s3e10: Of Course I Still Love You 

by danhon

0.0 Station Ident

3:06pm on Friday, 8 April 2016 at Salt Lake City airport on the way to San Francisco for the weekend to visit friends. Normally in this part of the episode I write a bit about what I’m listening to or watching, or what’s going on in my immediate environment. This time, though, my layover coincided perfectly with SpaceX’s latest Station resupply mission – delivering amongst other things an experimental Bigelow Aerospace inflatable habitat as well as the first landing of a stage 1 rocket on an autonomous spaceport drone ship.

[stream interrupted]

[stream recommenced Sunday, 10 April 2016, San Francisco international airport]

Oh, oh. I have an idea for WOWBAGGER which might be my next McSweeney’s submission. The only clue I’ll give you is that it lets me expense buying/renting a copy of Contact just for the line “they should’ve sent a poet”.

1.0 We Have A Falcon Nine Onboard

OK, so the big thing was loading up the live SpaceX technical webcast[0] while on my layover and seeing on screen the words “the first stage of Falcon is attempting an experimental landing on the autonomous spaceport drone ship”, of which the last half of the sentence is one that generates a sort of 2016 sensawunda. Sure, it might not feel like a big deal to *some people*, but it certainly felt like a big deal to me and elicited a sort of holy-shit moment. What the SpaceX team had done wasn’t an impossible thing. It was, as has been said before[1], a hard thing. And, as some others have argued, one that we could have accomplished earlier had we just *concentrated more* or *wanted it more*. Well, now it’s fallen down to ~5,000 pretty determined people and, perhaps, one pretty determined man with a bunch of money. But now, it feels like we’re within just-about-reaching-with-your-fingertips-distance if you step up on your toes to business-as-usual, manufactured-normalcy, lob a rocket up, land it, turn it around and do it again. And that would be something.

[0] CRS-8 Dragon Technical Webcast – YouTube


Over breakfast with a friend playing the popular middle-class San Francisco sport of “Guess What Apple Will Do Next”, to which I was able to throw in a facetious remark I’d made to a friend earlier in the week that “Apple will only get in to VR when Jony Ive can get the headset thin and light enough” (which I’m, like, 80% willing to back as a significant point?).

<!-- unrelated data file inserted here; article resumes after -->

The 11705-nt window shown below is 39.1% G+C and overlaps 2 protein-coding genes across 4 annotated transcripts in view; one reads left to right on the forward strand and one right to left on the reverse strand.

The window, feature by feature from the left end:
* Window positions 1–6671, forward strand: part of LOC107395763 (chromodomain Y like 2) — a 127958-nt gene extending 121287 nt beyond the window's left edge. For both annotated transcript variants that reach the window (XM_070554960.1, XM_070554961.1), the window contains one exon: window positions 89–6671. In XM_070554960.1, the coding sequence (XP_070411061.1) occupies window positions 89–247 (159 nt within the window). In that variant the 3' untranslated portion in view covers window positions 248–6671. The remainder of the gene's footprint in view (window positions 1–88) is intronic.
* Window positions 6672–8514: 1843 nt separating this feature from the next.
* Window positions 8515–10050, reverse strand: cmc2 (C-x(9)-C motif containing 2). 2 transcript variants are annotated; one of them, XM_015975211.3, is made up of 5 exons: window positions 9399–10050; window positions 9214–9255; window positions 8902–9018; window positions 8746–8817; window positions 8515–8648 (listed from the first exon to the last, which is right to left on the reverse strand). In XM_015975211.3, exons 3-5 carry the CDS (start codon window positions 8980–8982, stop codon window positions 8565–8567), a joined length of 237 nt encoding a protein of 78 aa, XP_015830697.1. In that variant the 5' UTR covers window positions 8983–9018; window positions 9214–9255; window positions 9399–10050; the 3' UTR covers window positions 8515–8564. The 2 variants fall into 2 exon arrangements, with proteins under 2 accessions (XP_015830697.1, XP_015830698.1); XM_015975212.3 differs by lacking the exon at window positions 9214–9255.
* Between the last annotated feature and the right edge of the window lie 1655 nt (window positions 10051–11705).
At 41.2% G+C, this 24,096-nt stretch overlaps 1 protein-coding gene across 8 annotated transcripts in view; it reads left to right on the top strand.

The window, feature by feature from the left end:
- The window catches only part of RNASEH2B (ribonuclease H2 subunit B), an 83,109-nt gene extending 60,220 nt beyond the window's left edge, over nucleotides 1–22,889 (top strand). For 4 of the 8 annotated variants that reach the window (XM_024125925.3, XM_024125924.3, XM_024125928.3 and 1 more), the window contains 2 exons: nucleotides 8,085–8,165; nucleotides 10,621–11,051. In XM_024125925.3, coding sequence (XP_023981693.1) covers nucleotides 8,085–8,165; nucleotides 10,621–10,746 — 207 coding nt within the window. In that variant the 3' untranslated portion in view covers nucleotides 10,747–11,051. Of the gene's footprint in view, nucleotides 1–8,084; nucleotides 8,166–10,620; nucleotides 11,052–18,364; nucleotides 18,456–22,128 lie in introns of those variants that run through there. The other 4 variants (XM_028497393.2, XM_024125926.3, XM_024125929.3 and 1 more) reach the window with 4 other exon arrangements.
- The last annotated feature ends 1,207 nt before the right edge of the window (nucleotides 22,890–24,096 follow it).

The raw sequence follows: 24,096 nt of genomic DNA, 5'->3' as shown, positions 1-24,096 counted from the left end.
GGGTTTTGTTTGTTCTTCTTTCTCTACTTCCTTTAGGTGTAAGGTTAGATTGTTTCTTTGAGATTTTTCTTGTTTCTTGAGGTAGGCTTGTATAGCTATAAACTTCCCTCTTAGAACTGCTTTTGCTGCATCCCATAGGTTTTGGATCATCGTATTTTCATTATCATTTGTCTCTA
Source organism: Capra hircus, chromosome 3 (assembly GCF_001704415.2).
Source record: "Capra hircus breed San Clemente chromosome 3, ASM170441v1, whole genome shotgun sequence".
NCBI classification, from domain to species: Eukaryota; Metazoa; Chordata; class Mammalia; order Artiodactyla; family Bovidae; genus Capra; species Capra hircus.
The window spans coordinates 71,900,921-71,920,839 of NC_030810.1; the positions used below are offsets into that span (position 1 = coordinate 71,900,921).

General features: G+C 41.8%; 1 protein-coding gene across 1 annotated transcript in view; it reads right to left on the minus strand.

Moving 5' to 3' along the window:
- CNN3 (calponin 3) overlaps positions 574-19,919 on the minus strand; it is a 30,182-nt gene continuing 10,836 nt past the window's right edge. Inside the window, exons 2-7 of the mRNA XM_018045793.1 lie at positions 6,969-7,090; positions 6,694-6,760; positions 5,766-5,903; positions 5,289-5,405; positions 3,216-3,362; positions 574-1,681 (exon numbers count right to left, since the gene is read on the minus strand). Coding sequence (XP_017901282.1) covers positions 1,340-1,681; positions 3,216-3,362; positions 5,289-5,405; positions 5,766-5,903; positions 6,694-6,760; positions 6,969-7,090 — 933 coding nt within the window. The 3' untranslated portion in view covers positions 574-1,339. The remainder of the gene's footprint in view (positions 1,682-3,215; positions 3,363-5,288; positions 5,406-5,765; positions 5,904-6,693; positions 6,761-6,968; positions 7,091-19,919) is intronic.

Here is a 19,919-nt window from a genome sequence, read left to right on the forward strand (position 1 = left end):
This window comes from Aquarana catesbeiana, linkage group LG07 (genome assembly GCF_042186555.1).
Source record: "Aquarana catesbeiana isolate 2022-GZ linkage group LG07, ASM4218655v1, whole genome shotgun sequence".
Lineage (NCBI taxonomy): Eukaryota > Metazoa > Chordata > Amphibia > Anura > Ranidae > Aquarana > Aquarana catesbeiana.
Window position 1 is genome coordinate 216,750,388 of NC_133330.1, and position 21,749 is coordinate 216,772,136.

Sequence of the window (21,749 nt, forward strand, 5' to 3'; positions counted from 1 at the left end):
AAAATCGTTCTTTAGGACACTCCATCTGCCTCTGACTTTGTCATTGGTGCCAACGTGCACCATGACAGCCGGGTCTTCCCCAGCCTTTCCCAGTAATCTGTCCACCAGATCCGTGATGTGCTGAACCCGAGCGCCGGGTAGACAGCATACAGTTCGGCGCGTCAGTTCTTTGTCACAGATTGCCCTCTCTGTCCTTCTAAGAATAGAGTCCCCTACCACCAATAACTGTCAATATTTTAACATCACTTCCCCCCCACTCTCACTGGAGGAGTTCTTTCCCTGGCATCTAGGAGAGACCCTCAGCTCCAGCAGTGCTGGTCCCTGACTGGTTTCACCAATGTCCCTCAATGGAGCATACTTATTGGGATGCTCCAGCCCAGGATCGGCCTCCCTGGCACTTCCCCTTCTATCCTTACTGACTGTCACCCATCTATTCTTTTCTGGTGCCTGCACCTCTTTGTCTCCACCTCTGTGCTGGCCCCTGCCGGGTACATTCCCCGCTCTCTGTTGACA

Anyway. Things that Apple Will Do Next: a car, but not a self-driving car. More like a re-play of the MP3 player situation. Look, here’s a bunch of cars. Some of them are electric, some of them aren’t, some of them can self-drive to various degrees. But, what I think Apple might think it could say, most of them are a bit shit in terms of the user experience. Sure, the Tesla’s pretty good, and at some point in 2017, Tesla might be able to say “hey, there’s 100,000 of these Model 3s out there” and then Apple will say “Oh hey would you look at that, cars are a thing. Chevy’s got a bit of a crap one, Nissan’s got one, Tesla’s got theirs, which we kind of like, nudge-nudge, wink-wink” and then they’ll come out with one where the software makes a bit more sense and it’s the kind of 1,000 songs-in-your-pocket version. It’s just “better” at helping you listen to music on the move. There’s a question as to how much better an Apple car would be than a Tesla car, or how more affordable it’d be, or what kind of financing model would be available (all those 300k+ people who put down a refundable $1k deposit on a car that’s got an average selling price of around $42k are all financing/leasing, right? Just like… a really big iPhone over slightly more years, right?) but I think there’s a reasonable argument that Apple would be able to show off the *user interface* of the car and not necessarily the tech specs of the car (in a reprise, some sort of “not as fast as a Tesla, no wireless charging, lame”[0]). Sure, it’s not the fastest. Sure, it might not even have the biggest central console screen. But, it could well be Apple-y in some sort of way, without needing to have nailed the whole self-driving problem. And then, yes, we can say that cars are just giant phones on wheels.